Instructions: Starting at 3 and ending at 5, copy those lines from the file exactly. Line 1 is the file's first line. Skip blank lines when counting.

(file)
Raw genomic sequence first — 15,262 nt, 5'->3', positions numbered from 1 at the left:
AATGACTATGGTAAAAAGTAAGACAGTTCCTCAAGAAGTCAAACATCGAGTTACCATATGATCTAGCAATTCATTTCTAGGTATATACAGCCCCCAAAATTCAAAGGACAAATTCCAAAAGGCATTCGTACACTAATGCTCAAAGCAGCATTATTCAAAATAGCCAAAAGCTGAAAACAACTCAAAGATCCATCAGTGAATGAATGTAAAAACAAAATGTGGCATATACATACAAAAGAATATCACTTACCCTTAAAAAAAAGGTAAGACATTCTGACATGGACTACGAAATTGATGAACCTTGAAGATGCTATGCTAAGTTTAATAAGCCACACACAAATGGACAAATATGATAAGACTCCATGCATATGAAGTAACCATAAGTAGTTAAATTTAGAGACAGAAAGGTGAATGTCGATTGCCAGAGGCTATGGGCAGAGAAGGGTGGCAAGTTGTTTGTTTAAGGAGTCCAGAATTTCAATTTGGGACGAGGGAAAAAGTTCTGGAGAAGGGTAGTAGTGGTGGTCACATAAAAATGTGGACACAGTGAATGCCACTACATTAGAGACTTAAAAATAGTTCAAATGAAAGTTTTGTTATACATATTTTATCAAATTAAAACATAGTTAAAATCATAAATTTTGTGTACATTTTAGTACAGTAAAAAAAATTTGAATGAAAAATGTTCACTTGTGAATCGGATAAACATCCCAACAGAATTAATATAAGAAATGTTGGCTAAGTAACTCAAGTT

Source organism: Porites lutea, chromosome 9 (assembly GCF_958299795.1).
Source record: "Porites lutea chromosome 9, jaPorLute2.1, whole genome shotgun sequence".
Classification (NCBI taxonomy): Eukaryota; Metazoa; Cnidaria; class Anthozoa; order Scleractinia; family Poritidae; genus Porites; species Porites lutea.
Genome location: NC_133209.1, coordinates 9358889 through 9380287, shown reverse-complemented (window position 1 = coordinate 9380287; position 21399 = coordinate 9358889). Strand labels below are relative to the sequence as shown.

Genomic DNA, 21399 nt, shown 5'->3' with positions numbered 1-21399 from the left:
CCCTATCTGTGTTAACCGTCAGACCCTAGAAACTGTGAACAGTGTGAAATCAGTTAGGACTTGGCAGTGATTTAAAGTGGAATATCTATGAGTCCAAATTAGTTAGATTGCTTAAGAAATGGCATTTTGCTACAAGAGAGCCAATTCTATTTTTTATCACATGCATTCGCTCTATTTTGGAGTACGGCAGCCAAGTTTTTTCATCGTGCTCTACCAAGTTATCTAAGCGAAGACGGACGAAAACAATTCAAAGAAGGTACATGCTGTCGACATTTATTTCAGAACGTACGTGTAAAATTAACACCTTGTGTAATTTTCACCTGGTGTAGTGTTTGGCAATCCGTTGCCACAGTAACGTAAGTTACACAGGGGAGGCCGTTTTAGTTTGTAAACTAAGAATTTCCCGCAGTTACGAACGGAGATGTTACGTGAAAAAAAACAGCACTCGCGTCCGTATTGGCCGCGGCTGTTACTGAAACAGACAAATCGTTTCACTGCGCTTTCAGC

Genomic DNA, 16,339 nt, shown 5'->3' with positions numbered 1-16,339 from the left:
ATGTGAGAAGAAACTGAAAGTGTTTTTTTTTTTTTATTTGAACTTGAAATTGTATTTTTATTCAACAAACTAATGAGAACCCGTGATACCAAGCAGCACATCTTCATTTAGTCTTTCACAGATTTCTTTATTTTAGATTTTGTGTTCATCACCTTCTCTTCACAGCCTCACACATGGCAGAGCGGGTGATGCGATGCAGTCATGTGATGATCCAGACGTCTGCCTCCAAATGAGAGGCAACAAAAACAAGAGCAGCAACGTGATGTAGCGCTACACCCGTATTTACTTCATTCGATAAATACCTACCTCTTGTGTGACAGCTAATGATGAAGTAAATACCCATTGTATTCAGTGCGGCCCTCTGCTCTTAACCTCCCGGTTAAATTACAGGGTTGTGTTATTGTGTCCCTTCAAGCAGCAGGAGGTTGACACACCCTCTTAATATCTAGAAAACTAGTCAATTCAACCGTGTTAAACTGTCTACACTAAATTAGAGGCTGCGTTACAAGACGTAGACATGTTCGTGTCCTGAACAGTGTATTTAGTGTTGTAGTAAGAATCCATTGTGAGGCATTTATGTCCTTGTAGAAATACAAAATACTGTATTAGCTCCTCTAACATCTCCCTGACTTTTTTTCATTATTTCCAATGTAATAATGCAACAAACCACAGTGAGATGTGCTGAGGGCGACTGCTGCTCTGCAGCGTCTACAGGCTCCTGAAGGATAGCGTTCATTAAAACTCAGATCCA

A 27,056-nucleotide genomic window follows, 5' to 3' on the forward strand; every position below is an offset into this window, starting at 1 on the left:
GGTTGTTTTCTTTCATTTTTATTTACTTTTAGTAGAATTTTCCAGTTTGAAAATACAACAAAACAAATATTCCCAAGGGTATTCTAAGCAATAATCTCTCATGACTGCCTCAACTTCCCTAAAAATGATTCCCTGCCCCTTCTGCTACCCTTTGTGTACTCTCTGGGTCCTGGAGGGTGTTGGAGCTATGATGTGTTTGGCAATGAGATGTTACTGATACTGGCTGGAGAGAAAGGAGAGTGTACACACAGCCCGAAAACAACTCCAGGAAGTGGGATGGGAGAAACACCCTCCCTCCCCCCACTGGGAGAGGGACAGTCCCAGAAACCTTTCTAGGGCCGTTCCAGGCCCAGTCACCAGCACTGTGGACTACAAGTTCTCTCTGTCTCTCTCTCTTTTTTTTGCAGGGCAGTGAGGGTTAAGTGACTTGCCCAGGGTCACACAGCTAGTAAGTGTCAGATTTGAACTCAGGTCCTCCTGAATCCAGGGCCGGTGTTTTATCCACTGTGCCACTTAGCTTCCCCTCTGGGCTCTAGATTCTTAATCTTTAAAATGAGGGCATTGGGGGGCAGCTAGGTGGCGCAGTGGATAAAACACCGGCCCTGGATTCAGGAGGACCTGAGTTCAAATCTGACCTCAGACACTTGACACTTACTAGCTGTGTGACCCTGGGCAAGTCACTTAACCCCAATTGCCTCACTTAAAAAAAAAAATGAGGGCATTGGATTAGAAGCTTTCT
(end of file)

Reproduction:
Source organism: Porites lutea, chromosome 9 (assembly GCF_958299795.1).
Source record: "Porites lutea chromosome 9, jaPorLute2.1, whole genome shotgun sequence".
Classification (NCBI taxonomy): Eukaryota; Metazoa; Cnidaria; class Anthozoa; order Scleractinia; family Poritidae; genus Porites; species Porites lutea.